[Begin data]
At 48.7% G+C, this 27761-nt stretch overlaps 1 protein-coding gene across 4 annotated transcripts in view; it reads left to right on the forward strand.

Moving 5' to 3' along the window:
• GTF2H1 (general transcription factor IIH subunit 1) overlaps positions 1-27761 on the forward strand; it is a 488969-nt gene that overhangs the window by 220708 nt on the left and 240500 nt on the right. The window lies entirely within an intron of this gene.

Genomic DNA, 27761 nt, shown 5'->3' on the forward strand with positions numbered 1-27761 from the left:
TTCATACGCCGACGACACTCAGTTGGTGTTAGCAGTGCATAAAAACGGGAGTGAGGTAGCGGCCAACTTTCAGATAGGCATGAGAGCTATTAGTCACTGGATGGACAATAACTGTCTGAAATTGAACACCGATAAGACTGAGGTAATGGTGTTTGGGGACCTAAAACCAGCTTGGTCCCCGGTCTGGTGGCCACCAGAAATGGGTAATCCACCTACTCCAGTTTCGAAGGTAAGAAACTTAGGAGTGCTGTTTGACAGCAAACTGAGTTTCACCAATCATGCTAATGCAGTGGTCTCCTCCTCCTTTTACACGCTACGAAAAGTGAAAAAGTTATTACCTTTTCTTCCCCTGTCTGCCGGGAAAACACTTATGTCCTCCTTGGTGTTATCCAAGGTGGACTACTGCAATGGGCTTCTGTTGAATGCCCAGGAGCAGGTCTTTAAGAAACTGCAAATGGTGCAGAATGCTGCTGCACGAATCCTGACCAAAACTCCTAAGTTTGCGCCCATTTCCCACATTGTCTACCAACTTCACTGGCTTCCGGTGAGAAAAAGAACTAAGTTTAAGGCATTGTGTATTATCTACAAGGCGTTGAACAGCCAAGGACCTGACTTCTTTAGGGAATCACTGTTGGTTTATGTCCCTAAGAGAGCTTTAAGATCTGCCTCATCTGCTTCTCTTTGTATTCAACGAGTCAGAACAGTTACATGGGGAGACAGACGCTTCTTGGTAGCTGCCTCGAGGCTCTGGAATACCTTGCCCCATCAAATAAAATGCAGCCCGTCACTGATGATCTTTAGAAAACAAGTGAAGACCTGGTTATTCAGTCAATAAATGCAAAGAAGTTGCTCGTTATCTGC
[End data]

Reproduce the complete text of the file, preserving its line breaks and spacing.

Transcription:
At 48.7% G+C, this 27761-nt stretch overlaps 1 protein-coding gene across 4 annotated transcripts in view; it reads left to right on the forward strand.

Moving 5' to 3' along the window:
• GTF2H1 (general transcription factor IIH subunit 1) overlaps positions 1-27761 on the forward strand; it is a 488969-nt gene that overhangs the window by 220708 nt on the left and 240500 nt on the right. The window lies entirely within an intron of this gene.

Genomic DNA, 27761 nt, shown 5'->3' on the forward strand with positions numbered 1-27761 from the left:
TTCATACGCCGACGACACTCAGTTGGTGTTAGCAGTGCATAAAAACGGGAGTGAGGTAGCGGCCAACTTTCAGATAGGCATGAGAGCTATTAGTCACTGGATGGACAATAACTGTCTGAAATTGAACACCGATAAGACTGAGGTAATGGTGTTTGGGGACCTAAAACCAGCTTGGTCCCCGGTCTGGTGGCCACCAGAAATGGGTAATCCACCTACTCCAGTTTCGAAGGTAAGAAACTTAGGAGTGCTGTTTGACAGCAAACTGAGTTTCACCAATCATGCTAATGCAGTGGTCTCCTCCTCCTTTTACACGCTACGAAAAGTGAAAAAGTTATTACCTTTTCTTCCCCTGTCTGCCGGGAAAACACTTATGTCCTCCTTGGTGTTATCCAAGGTGGACTACTGCAATGGGCTTCTGTTGAATGCCCAGGAGCAGGTCTTTAAGAAACTGCAAATGGTGCAGAATGCTGCTGCACGAATCCTGACCAAAACTCCTAAGTTTGCGCCCATTTCCCACATTGTCTACCAACTTCACTGGCTTCCGGTGAGAAAAAGAACTAAGTTTAAGGCATTGTGTATTATCTACAAGGCGTTGAACAGCCAAGGACCTGACTTCTTTAGGGAATCACTGTTGGTTTATGTCCCTAAGAGAGCTTTAAGATCTGCCTCATCTGCTTCTCTTTGTATTCAACGAGTCAGAACAGTTACATGGGGAGACAGACGCTTCTTGGTAGCTGCCTCGAGGCTCTGGAATACCTTGCCCCATCAAATAAAATGCAGCCCGTCACTGATGATCTTTAGAAAACAAGTGAAGACCTGGTTATTCAGTCAATAAATGCAAAGAAGTTGCTCGTTATCTGC